COLLEGE PARK — There were moments during Saturday's game against Pittsburgh when Maryland seemed on the same level as the No. 20 Panthers.
The Terps played with a little more of an edge than they had for much of the season, challenging one of the Atlantic Coast Conference's physically toughest teams by going to the basket and finishing at the rim.
But the moments proved fleeting, as Maryland's defense couldn't stop the Panthers more than just a couple of possessions at a time and regressed with their own sloppy turnovers and ill-conceived shots.
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In the end, it left the Terps looking at an 83-79 defeat at Comcast Center. It was the second straight and fourth in the last five games for Maryland (11-9, 3-4) after a 2-0 start in the ACC.
The season's largest crowd, announced at 17,202 and included longtime coach Lefty Driesell, was left frustrated with the officials, who sent the Panthers to the free throw line a season-high 47 times.
Pittsburgh (18-2, 6-1) made 32, including 12 of 14 by senior guard Lamar Patterson, who finished with 28 points to go along with seven assists, seven rebounds and four steals in just 30 minutes.
It left third-year Maryland coach Mark Turgeon with much respect for the Panthers, and mixed feelings for his own team that teetered between respectability and regression.
“I've been doing this a long time, about 26 years, and I'm telling you that's one of the best teams I've ever coached against,” said Turgeon. “How they're ranked 20th at 18-2 is an absolute joke, they're a top five team in the country.
“To come into this building and really kind of control the game, up eight or 10 most of the second half, it shows you how good they are. They're terrific on defense, they got a way about them … they all play way beyond their years.”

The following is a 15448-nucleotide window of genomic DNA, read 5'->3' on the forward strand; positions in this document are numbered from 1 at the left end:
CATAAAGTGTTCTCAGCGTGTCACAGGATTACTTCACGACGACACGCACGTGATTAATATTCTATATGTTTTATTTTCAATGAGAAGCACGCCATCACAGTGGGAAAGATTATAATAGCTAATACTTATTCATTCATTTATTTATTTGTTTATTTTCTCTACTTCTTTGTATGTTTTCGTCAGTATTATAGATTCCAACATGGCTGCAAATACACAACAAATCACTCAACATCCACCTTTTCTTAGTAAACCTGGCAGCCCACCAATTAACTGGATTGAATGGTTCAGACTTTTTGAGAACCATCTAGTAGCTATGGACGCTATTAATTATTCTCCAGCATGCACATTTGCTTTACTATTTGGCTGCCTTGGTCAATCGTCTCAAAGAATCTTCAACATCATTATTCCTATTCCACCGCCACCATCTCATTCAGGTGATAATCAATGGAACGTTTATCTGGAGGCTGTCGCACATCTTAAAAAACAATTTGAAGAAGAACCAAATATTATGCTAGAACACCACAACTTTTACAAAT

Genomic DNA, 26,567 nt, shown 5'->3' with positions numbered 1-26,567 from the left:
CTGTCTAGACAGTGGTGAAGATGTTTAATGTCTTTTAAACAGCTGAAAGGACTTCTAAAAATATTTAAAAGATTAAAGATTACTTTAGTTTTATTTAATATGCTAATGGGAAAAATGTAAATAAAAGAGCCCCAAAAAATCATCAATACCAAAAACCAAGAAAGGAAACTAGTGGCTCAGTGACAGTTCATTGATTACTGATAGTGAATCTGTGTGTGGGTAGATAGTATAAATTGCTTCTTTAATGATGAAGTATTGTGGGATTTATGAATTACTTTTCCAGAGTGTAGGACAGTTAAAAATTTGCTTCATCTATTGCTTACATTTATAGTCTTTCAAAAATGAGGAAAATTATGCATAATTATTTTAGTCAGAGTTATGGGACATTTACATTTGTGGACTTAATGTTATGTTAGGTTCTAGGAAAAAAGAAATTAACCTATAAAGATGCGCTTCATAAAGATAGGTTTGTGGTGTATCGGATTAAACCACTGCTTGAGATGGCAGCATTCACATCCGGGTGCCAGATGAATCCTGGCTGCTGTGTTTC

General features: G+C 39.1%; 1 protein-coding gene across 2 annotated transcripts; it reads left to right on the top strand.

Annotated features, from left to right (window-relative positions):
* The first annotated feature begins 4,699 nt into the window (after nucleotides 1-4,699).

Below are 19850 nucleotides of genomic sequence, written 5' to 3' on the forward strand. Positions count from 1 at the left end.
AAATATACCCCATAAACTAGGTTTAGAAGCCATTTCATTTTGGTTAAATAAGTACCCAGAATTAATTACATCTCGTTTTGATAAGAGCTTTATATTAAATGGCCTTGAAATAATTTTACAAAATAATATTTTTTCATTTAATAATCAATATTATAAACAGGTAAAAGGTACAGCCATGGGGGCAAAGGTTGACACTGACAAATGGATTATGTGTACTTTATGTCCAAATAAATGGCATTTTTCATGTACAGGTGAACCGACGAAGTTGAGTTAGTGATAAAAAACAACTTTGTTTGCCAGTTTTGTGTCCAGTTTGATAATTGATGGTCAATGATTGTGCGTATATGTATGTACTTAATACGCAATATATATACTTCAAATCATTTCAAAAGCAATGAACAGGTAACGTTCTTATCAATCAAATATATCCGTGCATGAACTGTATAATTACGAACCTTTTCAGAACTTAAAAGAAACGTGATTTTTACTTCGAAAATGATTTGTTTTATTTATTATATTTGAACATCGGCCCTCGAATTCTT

The flip side is that Maryland often shows its basketball immaturity at the wrong time: fouling late in the shot clock, not rotating on defensive ball screens, shooting too quick when the game is still within grasp and not protecting the back end of a fullcourt press.
After an uncharacteristically fast start, jumping out to an early 9-2 lead and still leading late in the first half despite some questionable fouls called among the 14 that were whistled before halftime, the Terps could never get close enough in the second half to shake the Panthers.
“We just make so many breakdowns defensively, we're better in practice defensively than we were a month ago in understanding being in the right spot,” Turgeon said. “We never quit, we kept playing, trying to execute. Had a lot of guys play well.”
Junior guard Dez Wells led the Terps with 19 points and sophomore forward Jake Layman came out of a recent shooting slump to hit seven of 12 shots to finish with 18 points, but the Terps missed 13 of 17 3-point shots, including all four by sophomore point guard Seth Allen.
“We didn't do a good job of talking, communication is a big thing in basketball and we didn't do a good job of that in spurts, in some spurts we did a really good of it,” Wells said. “We still can be more consistent with that. It would have helped a lot.”
Asked about the way Patterson attacked the basket, Wells said: “I didn't think our ball screen defense was as good as it should have been. We have to do a better job of knowing situations like shot clock and what's going to happen, those are things you can't teach.”
When Maryland was beaten by 20 points earlier this month at Pittsburgh, the Panthers did much of their damage from behind the 3-point line. Pittsburgh made just one 3-point shot, but Panthers coach Jamie Dixon said the gameplan was to get the ball inside.
“Today wasn't going to be a 3-point shooting game, I didn't want to get into that, I wanted to get into the lane and getting fouled,” Dixon said. “We attacked the basket. I thought we did that well. That was what we wanted to do.”
As a result, the Terps fell into foul trouble in the first half, with both junior forward Evan Smotrycz and sophomore forward Charles Mitchell picking up three before halftime. Mitchell fouled out with over seven minutes left.
Trailing by five points at halftime (42-37) and by as many as 12 points (67-55) in the second half, Maryland made little runs to give its fans a glimmer of hope. The last one came after Wells made a layup with 1:31 to play to cut the defict to six, 79-73.
Maryland forced a turnover on Pitt center Talib Zanna, but Allen missed the second of two free throws. When Pitt freshman Josh Newkirk missed a pair of free throws, Zanna gobbled up the rebound, was fouled and made one of two free throws again.
“I'm not going to be negative,” said Turgeon, whose Terps host Miami on Wednesday. “I'm just going to say, ‘We just didn't do our jobs.' Guys weren't in the right spots. It's frustrating.”